The National Gallery in Prague has published the first monograph and launched the first complete database of the Baroque master’s artworks.
“It is the first database in the Czech Republic dedicated to a single artist. It includes Brandl’s biography and all existing archival sources and bibliography. The catalogue of Brandl’s artworks includes technical data and information on provenance, literature but also RTG photographs and reports on restoration or technological research,” Andrea Steckerová, curator of the Collection of Old Masters of the National Gallery in Prague and the project’s head describes.
The professional interest in Petr Brandl temporarily subsided after the death of Jaromír Neumann, the most noted authority on Brandl’s work (died 2001). The large two-volume monograph on Brandl written by Neumann was not published until now, fifteen years after Neumann’s death. The first part examines the painter’s life, painting technique and contemporaries, followers and pupils, and the other offers a sizable catalogue listing all paintings and drawings attributed to Brandl but also those that Neumann ascribed to Brandl erroneously.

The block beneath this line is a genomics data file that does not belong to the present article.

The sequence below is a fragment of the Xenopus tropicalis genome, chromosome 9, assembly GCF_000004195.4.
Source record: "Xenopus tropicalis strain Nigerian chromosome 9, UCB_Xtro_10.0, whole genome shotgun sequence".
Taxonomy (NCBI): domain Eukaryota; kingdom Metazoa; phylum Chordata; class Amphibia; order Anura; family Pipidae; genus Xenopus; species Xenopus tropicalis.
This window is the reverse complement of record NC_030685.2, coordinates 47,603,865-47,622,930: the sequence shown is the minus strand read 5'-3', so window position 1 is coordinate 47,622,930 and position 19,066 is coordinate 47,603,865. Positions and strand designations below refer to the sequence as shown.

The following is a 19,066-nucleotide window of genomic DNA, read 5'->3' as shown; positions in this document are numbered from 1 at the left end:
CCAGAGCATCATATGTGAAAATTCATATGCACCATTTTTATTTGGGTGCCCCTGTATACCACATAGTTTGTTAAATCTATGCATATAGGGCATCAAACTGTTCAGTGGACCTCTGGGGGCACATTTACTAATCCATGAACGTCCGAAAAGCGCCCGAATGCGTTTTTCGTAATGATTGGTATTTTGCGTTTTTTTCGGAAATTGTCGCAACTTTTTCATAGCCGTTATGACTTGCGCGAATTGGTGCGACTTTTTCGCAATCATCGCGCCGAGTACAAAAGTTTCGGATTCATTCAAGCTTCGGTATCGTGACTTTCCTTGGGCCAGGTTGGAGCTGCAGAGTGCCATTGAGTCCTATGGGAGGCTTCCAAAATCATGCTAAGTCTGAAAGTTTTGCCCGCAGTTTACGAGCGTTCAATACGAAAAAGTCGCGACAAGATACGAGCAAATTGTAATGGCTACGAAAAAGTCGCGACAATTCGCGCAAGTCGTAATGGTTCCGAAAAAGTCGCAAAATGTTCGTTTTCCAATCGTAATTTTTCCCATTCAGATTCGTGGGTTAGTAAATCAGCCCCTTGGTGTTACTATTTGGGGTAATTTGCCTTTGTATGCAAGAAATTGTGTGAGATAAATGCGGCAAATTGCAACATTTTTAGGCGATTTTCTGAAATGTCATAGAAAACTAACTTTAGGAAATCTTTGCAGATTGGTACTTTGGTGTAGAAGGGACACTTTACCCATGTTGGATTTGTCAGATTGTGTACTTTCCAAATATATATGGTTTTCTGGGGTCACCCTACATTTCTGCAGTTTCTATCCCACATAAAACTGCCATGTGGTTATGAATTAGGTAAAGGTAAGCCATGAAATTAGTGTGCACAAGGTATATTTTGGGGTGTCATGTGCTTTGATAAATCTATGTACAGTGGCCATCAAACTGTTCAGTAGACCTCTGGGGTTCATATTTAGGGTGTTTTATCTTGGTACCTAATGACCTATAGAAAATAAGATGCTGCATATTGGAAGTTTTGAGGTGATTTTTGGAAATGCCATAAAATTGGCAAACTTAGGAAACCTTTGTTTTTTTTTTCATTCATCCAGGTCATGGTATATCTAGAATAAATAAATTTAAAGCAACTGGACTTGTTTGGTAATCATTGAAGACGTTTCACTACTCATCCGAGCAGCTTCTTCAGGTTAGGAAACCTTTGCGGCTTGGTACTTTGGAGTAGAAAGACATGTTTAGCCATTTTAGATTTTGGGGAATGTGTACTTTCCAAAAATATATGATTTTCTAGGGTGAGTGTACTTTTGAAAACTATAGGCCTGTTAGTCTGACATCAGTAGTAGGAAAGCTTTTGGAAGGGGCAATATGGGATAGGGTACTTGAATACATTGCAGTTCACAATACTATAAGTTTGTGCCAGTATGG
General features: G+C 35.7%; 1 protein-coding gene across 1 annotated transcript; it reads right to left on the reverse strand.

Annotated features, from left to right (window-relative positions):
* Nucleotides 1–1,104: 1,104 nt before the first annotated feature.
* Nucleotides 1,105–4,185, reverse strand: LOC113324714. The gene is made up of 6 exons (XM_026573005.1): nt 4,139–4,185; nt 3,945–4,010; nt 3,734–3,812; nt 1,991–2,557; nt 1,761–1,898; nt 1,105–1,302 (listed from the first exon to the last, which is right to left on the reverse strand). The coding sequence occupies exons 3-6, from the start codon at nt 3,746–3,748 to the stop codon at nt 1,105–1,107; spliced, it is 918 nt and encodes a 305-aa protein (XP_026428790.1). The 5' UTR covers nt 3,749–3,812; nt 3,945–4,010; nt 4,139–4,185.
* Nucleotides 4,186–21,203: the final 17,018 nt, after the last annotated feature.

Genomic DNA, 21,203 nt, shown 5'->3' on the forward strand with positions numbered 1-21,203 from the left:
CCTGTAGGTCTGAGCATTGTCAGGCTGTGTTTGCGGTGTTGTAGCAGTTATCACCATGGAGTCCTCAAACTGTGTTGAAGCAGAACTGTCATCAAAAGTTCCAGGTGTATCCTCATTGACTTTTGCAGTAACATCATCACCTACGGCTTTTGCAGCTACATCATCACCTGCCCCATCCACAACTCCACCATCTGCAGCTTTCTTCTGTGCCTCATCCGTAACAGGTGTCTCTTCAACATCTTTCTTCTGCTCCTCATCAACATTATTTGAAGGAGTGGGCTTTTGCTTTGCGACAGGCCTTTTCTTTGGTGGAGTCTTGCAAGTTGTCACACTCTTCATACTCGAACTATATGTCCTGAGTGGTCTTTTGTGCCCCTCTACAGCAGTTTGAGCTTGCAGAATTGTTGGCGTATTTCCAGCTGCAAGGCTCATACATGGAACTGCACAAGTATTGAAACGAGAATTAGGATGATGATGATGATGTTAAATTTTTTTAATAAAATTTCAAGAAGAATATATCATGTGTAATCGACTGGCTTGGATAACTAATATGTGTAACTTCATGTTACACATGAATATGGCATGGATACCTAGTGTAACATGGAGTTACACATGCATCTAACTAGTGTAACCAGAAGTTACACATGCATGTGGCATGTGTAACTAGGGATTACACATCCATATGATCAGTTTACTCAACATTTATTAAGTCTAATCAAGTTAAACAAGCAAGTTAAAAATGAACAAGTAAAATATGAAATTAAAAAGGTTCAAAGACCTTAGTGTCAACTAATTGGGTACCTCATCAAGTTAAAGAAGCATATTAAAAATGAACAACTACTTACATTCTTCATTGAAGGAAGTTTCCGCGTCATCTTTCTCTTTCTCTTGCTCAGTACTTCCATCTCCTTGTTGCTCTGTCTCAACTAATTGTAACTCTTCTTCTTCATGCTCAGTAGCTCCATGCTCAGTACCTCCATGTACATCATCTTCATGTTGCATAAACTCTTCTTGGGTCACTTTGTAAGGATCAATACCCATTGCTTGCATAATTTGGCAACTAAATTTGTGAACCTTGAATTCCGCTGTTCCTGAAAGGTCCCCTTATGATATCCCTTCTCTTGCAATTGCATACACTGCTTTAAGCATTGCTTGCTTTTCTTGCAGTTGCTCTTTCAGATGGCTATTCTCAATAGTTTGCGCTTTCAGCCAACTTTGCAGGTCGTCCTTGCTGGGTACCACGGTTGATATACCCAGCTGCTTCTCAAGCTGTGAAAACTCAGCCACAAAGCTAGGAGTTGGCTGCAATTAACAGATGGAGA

The National Gallery in Prague also published a book called The Life and Work in Archival Sources and Older Professional Literature, which lists all surviving archival documents about the life and work of Petr Brandl. Many mentions about him have survived offering details about Brandl’s bohemian way of living, his discords with the painters’ guild and his wife Helena or lengthy complaints about the painter by his creditors as described in authentic contemporary documents.